And I don’t think money like this would ruin the game. Most of the world’s greatest art was done for pay. Bach composed most of his organ pieces while he was employed as a church organist. Shakespeare was a professional playwright who fully expected to reap a percentage of the Globe’s box office. Michelangelo not only got paid to paint the ceiling of the Sistine chapel, but was practically forced to do so at sword’s point.

If you believe that “true art” springs only from the unsullied inspiration of unfettered artists, then art isn’t what you think it is. Cash and sex have been the root inspirations of almost everything now considered a classic.

Wednesday, October 04, 2006

Comics for the Comics God!

I haven’t played a game of Warhammer 40,000 in over a decade, but I still turn occasionally to the websites and magazines for inspiration and entertainment. I enjoy flipping through my old rulebooks and looking at the art, and hold dear my meager collection of novels by Ian Watson.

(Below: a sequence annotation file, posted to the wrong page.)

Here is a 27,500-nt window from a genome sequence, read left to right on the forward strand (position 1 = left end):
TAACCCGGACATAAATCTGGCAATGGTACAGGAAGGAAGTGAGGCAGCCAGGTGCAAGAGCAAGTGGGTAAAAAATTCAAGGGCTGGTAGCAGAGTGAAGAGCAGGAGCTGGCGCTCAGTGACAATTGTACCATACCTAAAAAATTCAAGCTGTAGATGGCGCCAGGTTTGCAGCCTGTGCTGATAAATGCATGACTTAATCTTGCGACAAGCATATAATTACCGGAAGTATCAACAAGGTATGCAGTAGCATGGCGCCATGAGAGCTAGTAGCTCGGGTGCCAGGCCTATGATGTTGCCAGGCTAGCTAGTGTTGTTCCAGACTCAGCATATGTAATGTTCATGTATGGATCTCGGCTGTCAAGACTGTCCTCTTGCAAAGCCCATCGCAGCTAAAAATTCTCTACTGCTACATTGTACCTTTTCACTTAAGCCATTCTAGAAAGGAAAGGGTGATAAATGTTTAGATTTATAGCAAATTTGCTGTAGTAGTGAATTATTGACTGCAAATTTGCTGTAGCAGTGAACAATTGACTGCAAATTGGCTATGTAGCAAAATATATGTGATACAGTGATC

So I hope you’ll excuse me for not noticing this sooner: an original color comic series based upon the WH40k universe. The artwork owes a lot to the current cartoon fashion, with an emphasis on verticles and simplicity in design. Many of the elements feel almost icon-ish. And yet, it’s usually very easy to tell the different characters apart and there is a strong sense of heft and depth in every panel.

The first story, about a squad of Sisters of Battle, is a little simple, but does a decent job of introducing you to the styles of the artists, as well as their take on the 40k universe. After that begins a longer story promising more depth. I’m curious about some of their plotting choices (I would have told the sergeant’s story in a series of flashbacks, rather than all at once, in order to move more quickly into the story). And, unfortunately, there doesn’t appear to have been an update since June. Still, it certainly appears to be worth keeping an eye on.